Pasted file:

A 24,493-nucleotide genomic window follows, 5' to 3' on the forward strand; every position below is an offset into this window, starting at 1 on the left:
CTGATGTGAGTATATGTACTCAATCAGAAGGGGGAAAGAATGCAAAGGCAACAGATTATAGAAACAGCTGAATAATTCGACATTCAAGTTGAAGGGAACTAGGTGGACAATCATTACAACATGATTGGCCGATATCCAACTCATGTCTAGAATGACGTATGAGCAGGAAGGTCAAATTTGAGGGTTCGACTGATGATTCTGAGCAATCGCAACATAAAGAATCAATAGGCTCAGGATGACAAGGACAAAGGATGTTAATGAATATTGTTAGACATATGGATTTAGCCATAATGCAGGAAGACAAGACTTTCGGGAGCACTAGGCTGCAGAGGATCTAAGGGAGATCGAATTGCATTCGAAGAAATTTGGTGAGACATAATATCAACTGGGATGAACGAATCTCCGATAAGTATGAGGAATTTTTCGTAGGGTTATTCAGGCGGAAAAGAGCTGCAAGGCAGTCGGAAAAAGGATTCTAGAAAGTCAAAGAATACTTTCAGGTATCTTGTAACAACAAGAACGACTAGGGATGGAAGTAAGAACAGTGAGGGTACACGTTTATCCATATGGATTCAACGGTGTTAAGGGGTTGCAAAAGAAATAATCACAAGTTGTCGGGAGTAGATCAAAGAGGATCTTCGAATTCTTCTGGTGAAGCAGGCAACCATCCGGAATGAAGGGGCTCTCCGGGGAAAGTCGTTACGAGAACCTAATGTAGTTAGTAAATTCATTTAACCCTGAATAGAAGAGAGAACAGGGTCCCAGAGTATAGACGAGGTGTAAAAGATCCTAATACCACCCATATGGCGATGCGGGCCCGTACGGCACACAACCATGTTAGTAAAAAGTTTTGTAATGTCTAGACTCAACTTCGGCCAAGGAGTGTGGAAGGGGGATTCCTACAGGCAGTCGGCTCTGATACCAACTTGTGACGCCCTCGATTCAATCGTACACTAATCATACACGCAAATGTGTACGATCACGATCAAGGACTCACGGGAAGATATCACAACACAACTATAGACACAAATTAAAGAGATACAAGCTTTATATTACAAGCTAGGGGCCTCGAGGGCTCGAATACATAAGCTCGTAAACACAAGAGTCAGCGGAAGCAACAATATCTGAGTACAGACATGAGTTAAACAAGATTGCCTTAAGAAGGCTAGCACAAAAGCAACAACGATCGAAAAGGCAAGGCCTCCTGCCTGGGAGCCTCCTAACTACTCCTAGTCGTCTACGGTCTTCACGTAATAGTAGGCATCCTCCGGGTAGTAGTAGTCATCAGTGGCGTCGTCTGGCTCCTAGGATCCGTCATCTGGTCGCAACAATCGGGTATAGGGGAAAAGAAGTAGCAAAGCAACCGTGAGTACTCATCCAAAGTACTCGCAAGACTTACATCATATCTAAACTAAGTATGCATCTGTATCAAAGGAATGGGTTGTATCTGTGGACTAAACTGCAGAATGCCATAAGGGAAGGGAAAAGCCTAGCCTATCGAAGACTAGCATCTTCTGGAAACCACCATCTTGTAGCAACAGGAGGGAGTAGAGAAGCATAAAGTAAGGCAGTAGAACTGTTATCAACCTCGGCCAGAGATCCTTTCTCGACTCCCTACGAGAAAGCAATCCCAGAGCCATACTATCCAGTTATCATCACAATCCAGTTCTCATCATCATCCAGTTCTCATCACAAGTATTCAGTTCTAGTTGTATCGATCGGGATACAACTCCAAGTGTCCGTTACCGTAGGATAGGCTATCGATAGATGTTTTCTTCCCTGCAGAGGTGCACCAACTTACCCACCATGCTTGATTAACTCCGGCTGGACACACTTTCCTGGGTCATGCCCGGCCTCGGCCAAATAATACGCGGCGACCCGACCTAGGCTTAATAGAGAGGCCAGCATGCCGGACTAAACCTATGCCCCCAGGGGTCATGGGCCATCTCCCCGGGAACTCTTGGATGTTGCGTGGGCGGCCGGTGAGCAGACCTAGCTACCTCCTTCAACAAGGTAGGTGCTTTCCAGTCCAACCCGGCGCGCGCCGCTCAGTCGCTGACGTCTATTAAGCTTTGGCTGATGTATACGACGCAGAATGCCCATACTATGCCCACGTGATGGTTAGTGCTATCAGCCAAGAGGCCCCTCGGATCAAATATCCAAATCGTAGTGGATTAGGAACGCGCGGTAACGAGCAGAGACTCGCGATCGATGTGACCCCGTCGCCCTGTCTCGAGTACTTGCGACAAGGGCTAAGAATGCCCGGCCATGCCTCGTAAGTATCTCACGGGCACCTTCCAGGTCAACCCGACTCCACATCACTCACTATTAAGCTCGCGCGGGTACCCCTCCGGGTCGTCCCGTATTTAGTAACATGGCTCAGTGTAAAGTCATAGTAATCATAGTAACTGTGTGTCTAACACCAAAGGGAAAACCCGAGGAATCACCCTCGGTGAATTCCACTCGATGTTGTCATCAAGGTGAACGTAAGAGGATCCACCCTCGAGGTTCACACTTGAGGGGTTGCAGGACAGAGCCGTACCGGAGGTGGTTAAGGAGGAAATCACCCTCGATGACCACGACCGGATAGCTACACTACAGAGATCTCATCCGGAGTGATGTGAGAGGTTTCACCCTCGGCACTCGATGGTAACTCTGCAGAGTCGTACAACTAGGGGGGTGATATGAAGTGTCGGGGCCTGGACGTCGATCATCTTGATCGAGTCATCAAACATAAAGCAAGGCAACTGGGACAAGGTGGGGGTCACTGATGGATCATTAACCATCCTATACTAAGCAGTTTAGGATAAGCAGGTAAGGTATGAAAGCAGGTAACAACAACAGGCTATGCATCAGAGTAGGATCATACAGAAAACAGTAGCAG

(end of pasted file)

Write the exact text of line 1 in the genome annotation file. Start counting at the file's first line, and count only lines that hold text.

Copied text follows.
A 24,493-nucleotide genomic window follows, 5' to 3' on the forward strand; every position below is an offset into this window, starting at 1 on the left: